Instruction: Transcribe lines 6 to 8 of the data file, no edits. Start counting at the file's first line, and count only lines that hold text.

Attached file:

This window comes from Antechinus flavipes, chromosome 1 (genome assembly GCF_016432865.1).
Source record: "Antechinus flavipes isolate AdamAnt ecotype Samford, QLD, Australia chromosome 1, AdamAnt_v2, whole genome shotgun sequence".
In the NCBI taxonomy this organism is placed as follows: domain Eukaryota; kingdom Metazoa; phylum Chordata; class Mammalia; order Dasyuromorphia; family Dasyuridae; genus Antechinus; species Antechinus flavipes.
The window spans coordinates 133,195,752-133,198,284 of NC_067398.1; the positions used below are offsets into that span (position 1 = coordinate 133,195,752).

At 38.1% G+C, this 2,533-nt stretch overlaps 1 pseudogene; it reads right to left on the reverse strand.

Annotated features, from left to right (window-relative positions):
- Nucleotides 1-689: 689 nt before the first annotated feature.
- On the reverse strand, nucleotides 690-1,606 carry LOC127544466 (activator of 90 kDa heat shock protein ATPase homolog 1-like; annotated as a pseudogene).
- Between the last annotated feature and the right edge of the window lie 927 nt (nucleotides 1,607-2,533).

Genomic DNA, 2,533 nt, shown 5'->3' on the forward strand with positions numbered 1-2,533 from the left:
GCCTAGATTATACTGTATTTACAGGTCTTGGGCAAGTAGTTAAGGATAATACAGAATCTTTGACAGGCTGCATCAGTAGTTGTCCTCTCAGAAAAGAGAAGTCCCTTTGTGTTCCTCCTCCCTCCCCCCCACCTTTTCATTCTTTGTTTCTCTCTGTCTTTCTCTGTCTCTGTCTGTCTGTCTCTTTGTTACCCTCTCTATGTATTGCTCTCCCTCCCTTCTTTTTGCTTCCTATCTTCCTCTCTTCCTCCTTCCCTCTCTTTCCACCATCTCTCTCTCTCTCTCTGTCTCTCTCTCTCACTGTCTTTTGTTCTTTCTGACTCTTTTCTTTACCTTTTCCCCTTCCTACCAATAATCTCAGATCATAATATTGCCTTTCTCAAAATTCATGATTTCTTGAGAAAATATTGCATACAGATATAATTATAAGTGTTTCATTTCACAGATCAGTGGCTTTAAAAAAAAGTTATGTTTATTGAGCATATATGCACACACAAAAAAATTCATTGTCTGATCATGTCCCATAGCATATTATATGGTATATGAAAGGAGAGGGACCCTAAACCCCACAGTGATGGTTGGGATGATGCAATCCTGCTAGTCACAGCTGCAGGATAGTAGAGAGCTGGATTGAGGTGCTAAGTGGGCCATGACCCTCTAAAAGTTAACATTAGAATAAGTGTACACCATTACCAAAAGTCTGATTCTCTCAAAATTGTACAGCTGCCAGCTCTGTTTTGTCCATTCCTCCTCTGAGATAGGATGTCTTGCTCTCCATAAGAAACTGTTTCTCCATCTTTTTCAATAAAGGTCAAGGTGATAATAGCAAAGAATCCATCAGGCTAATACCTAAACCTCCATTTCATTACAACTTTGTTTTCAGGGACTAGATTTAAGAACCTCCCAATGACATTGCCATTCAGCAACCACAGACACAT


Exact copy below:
Annotated features, from left to right (window-relative positions):
- Nucleotides 1-689: 689 nt before the first annotated feature.
- On the reverse strand, nucleotides 690-1,606 carry LOC127544466 (activator of 90 kDa heat shock protein ATPase homolog 1-like; annotated as a pseudogene).